Category: Honoured Members

Geordie Dean

The New Westminster Salmonbellies is one of the proudest names in the long history of Canadian sports. High in the dusty rafters of the venerable Queens Park Arena flutters the many banners honouring the Mann and Minto Cups’ champions of the past. To this exhibition of excellence hang five retired sweaters that had been worn by ‘Bellies’ superstars of years gone by. On July 26, 2007, a sixth number was set aside to celebrate the greatness of a player who wore the Red and Blue of the Royal City team — the Number 5 of Geordie Dean.

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Willis Patchell

Wilson Douglas Patchell was a reluctant hero, shrugging off accolades or deflecting them to his comrades. It did not matter if the venue of life was a war-torn battlefield or and athletic field of dreams – superlatives such as “brilliant, spectacular, courageous” seem to follow his deeds. Indeed, the man known as Willis was exceptional – a lacrosse player, a sprinter, a fireman, a soldier.

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Jim Aitchison

Long hair flowing over his collar, a scruffy beard and moustache patching over parts of his face, Jim’s style and lack of grace gave the distinct impression that he was the game’s most unorthodox participant. His ungainly stride gave him an awkward appearance; he shot and passed the ball cross-handed; he charged, and often overran, after loose balls; he made many mistakes. But his hustle was endless, his desire to learn unbounded, ingratiated Jim to Adanac fans.

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Jim Meredith

Gentleman Jim Meredith has always embraced a fundemental philosophy:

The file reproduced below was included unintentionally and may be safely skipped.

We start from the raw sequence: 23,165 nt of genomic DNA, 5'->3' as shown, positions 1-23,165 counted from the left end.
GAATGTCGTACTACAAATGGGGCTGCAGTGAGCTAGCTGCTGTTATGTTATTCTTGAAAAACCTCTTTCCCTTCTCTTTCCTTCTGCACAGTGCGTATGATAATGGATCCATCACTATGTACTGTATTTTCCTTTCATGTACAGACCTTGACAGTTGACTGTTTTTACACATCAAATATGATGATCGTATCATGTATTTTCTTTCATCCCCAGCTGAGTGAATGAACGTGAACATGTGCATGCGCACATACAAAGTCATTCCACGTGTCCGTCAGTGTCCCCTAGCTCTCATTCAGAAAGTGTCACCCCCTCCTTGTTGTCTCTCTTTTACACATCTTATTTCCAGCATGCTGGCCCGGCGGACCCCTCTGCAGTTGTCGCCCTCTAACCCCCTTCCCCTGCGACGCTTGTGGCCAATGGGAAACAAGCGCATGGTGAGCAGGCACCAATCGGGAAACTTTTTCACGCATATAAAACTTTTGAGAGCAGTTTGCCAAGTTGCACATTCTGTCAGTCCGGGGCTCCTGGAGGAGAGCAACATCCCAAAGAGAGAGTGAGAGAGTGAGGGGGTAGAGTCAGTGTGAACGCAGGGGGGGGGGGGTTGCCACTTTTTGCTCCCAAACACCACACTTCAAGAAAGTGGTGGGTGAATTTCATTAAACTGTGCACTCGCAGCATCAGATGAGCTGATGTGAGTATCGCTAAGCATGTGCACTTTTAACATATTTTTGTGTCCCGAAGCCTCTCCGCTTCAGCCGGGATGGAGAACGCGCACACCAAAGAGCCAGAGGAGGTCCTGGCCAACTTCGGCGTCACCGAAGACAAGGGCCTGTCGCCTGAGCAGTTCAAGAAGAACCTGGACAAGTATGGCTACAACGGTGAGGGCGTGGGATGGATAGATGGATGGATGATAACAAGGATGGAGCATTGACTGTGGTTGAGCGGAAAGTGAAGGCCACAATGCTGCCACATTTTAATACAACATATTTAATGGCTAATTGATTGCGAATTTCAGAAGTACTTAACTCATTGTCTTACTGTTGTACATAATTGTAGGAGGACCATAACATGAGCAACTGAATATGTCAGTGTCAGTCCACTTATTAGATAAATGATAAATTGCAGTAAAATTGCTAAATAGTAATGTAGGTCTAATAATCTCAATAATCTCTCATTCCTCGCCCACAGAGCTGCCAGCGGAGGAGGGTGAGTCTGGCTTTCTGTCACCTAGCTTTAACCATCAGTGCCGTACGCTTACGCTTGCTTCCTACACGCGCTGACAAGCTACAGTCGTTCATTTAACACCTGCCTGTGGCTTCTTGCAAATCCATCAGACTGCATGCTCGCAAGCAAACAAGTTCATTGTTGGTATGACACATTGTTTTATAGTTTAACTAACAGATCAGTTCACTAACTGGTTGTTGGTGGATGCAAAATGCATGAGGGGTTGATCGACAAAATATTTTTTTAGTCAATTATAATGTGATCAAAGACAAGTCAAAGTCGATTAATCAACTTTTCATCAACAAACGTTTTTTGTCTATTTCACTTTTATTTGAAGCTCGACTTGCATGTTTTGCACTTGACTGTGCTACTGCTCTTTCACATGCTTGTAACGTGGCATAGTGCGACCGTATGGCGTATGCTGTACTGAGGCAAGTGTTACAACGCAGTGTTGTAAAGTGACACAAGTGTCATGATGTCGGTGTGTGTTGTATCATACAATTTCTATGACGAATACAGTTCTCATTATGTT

“The person who said winning isn’t everything, never won anything in his life. The only thing at question should be by what means did you win.” A simple observation of how to live and play, indeed, but one that has carried him through a lifetime of team and individual glory in his chosen sport — lacrosse.

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Kevin Parsons

Kevin Parsons has always been a study in contradiction.Outwardly, he sported a roguish smile and a happy-go-lucky demeanor. When asked what he cherished most in life, he would quickly reply “women and parties”. For him, life was to be enjoyed to the fullest. But the façade of his bonvivant disposition masked another, more complex individual.

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John Cavallin

He is the Grand Old Man of Box Lacrosse. For 70 consecutive years, John Cavallin has remained faithful to the game he loves, first as a player, later as a coach and manager, and eventually as an executive at he team, league, Hall of Fame and alumni levels. The respect he earned as a player over a half century ago has not diminished with time. The admiration for him was most obvious at the Canadian Lacrosse Hall of Fame’s 2000 induction banquet.

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Jack Northup

The Victoria Shamrocks name has graced the jersey of many a great player of endless shapes, sizes and abilities; but undoubtedly one of the oddest shapes, particularly as he grew older, belonged to Jack Northup. One glimpse at his vast girth and you wondered if this was a bowler carrying his ball in a belly pouch or a bear taster obviously happy in his work. There was no way, observers would venture, that this person was in any way an athlete; but boy, would they be wrong.

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Joe Comeau

Joe Comeau was known as “The Quiet Man”, preferring to let his netminding dexterity do the talking. And what a statement that made: His senior career began slowly but, once it went into high gear, Joe backstopped the New Westminster Salmonbellies to four Mann Cups in five tries.

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Greg Thomas

His nickname was “T” and that is how he guarded his territory against enemy snipers — to a “T”. His journey into the world of lacrosse began as a five-year-old in his Ontario hometown, then rambled from youth into adulthood to the West Coast of Canada.

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